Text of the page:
As expected, the NSW Government was keen to understand the ROI with StEPS. University of Technology (UTS) Sydney won the tender to conduct an independent evaluation, which assessed the program’s appropriateness, effectiveness, efficiency, cost-effectiveness and whether it was implemented as intended.
“The evaluation report [published in 2018] came to the conclusion the model is unique to Australia and internationally, and is one of the largest, most systematically implemented and evidence-based vision screening programs available,” Martin said.
Specifically, the report said that use of an age-appropriate gold standard visual acuity test (HOVT logMAR) and ‘catch up clinics’ were appropriate. It also found that, despite local implementation variation, this was not associated with a difference in referral or outcome patterns. In terms of effectiveness, Martin said the report was favourable, achieving a high rate of vision screening in the target population; between 2009 and 2016, 96.4% of NSW 4-year-olds were offered the program, with 75.6% uptake. The availability of ‘catch up clinics’ had the greatest impact on screening rates at 19.3%.
With an overall referral rate of 9.4%, StEPS was also found to have a negligible number of false positive referrals and, according to Martin, an additional unforeseen advantage was previously undetected autism spectrum disorder and/or developmental delays in some children.
The annual cost of the program is $3.9 million, based on 2016/17 data.
“This translates to less than $50 for every child, and if screening was increased to 100% would be round $38 per child. The independent evaluation concluded StEPS was similarly cost effective to other prevention programs and represented good value for money,” Martin said.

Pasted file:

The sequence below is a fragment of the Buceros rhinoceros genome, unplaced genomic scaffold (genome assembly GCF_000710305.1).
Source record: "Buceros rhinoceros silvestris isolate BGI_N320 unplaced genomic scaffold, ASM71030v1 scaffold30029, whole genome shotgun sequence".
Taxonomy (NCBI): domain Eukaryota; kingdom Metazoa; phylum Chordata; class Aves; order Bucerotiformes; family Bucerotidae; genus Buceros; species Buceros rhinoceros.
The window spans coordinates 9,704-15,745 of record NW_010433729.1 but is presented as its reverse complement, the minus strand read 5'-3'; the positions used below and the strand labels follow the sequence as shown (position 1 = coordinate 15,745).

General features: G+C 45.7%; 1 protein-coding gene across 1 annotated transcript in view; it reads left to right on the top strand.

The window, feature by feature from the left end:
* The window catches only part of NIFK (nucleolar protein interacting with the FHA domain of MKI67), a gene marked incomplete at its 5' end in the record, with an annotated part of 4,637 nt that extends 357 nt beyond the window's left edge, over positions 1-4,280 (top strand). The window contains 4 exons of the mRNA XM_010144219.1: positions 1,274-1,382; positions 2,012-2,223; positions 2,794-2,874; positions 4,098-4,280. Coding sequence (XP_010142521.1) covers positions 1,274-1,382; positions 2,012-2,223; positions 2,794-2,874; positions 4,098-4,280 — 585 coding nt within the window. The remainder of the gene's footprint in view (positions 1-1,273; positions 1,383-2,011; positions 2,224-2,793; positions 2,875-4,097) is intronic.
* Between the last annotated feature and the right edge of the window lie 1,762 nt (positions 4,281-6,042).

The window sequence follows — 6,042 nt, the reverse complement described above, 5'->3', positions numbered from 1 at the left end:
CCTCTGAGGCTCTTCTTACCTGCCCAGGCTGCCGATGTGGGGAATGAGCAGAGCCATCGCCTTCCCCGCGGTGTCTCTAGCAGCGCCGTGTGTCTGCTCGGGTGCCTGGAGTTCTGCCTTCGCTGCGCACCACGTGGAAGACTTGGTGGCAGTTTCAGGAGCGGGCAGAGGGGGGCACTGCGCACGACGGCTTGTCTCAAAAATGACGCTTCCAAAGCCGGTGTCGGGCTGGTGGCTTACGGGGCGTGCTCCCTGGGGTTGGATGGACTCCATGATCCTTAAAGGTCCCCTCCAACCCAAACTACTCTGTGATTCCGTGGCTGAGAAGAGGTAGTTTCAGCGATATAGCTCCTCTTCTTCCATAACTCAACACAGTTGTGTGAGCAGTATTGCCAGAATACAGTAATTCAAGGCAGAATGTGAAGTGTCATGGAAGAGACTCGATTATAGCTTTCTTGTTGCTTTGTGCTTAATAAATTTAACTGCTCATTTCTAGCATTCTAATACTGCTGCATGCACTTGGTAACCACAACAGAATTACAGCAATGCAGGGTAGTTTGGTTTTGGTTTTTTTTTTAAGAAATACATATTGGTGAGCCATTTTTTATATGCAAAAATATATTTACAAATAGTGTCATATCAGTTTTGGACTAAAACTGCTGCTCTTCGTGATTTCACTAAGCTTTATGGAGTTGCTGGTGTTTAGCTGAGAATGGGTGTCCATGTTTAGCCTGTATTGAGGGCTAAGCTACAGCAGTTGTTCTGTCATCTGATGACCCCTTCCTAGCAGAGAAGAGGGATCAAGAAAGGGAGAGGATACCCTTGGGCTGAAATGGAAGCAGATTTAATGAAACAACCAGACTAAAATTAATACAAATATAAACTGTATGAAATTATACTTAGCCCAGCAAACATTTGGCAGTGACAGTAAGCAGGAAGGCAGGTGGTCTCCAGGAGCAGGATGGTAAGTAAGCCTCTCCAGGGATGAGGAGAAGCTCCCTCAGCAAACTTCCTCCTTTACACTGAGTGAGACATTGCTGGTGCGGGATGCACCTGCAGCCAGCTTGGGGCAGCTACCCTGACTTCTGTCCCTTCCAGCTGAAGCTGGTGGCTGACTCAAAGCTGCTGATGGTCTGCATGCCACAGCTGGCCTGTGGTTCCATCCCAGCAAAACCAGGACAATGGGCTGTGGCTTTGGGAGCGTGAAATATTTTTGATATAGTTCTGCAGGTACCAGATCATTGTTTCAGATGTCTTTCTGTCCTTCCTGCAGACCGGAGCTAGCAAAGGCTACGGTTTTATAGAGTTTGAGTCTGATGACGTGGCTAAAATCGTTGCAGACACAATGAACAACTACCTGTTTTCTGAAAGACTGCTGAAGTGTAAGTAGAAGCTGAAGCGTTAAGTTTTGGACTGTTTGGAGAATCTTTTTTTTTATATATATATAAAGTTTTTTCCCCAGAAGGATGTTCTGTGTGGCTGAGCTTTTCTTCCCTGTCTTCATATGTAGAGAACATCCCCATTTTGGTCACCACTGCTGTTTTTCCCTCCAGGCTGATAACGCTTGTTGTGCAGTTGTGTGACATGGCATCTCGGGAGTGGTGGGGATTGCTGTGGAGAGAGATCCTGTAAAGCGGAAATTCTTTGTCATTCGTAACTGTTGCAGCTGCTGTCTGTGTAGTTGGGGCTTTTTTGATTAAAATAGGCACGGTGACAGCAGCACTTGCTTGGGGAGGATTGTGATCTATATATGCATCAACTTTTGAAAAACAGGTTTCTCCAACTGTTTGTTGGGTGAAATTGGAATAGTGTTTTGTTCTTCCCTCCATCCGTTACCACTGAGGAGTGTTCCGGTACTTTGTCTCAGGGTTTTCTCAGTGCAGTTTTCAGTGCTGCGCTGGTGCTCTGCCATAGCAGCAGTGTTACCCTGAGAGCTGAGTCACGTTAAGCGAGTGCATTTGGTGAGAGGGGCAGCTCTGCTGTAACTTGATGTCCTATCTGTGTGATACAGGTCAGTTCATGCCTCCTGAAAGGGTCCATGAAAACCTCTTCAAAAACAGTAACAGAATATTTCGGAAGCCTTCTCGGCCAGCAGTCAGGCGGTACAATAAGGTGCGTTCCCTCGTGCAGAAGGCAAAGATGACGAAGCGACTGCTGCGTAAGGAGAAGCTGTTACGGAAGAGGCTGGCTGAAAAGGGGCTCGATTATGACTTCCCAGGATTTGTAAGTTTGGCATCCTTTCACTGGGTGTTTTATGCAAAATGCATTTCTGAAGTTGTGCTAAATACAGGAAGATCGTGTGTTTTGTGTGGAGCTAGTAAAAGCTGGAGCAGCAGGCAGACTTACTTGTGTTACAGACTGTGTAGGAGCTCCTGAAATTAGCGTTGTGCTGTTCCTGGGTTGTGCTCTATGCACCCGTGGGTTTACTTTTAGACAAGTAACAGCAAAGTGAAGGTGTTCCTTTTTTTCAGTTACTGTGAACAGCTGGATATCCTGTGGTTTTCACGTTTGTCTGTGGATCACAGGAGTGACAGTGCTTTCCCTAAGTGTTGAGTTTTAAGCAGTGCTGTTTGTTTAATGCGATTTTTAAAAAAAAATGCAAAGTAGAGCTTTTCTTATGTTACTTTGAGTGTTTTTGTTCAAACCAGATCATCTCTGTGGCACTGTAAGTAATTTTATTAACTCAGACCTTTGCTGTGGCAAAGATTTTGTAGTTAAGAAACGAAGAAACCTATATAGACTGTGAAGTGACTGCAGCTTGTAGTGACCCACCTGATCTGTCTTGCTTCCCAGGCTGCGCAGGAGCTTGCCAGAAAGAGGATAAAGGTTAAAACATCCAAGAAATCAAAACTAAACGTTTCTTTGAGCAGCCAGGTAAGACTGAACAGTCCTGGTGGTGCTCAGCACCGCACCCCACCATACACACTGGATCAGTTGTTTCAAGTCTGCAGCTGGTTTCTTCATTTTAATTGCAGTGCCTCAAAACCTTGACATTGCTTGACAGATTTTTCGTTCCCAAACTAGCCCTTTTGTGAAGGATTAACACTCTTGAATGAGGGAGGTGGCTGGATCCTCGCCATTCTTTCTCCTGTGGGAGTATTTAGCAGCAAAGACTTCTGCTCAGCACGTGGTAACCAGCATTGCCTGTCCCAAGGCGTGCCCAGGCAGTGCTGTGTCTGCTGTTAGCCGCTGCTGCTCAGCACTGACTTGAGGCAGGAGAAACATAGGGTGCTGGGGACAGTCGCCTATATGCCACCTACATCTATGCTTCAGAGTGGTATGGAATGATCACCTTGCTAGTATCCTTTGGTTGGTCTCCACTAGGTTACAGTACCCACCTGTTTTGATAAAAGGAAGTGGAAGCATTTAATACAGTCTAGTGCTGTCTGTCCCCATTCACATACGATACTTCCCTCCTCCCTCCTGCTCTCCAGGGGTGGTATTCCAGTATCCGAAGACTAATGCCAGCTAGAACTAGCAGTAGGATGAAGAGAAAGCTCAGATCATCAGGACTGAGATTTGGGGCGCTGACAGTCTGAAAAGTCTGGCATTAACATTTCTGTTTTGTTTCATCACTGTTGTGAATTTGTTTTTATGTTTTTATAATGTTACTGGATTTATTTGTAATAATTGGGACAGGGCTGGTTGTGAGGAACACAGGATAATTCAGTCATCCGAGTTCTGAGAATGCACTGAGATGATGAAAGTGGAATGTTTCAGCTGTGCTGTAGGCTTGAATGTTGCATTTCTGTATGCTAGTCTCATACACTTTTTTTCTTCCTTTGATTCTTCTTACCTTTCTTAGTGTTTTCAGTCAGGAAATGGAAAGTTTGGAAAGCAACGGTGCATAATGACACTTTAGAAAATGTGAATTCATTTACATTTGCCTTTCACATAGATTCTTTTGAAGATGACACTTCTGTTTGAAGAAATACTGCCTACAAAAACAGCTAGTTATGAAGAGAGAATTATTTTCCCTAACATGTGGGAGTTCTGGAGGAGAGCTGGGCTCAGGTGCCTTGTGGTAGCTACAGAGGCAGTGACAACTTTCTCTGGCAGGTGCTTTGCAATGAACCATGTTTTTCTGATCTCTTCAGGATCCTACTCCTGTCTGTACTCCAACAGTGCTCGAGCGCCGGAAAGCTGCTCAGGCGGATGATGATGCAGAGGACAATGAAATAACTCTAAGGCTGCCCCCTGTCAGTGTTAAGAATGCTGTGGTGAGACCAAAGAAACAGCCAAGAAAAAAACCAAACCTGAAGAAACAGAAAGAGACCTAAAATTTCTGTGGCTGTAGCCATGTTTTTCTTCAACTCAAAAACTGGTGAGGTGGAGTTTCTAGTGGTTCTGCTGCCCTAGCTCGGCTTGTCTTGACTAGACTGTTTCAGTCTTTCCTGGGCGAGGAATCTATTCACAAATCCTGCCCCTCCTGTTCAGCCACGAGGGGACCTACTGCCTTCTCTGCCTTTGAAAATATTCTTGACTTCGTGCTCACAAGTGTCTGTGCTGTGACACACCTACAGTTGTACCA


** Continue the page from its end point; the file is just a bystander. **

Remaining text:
Progress to a national vision screening program
How the Australian ophthalmic sector can implement the StEPS model country-wide is currently the focus of peak eye health body Vision 2020 Australia, whose member organisations include RANZCO, Optometry Australia and Orthoptics Australia.
Martin said Vision 2020 had established a child screening working group, with many of the same arguments emerging as per StEPS in 2009.
“They came to the conclusion there’s a need for a program and developed a national screening framework for 3.5- to 5-year-olds,” Martin said.“It will have universal access, there will be minimum standards for vision screening, they have addressed the issue of post-screening pathways and the model is to be based on StEPS.”
Momentum has been gathering in the literature too, with at least two studies published on how to deploy StEPS nationally. RANZCO has also been active. Outgoing president Professor Nitin Verma met with previous Federal Health Minister Mr Greg Hunt last year who tasked the college to develop a plan to eliminate avoidable blindness by 2030. RANZCO subsequently launched Vision 2030 and beyond, highlighting the need for a national paediatric vision screening program.
“So how do we achieve this? We need to consider the NSW StEPS model to be the national model with some modifications. It needs to be a collaborative effort with all stakeholders involved,” Martin concluded.
“It will depend on advocacy and implementation in each state and territory. With advocacy, Vision 2020 have a very good record and are committed to seeing this through. Implementation will be the role for RANZCO as the leader in collaborative eyecare.
“The minster and college have set the goal of 2030, and let’s hope by then a national pre-schooler vision screening program will be available to all Australian children.”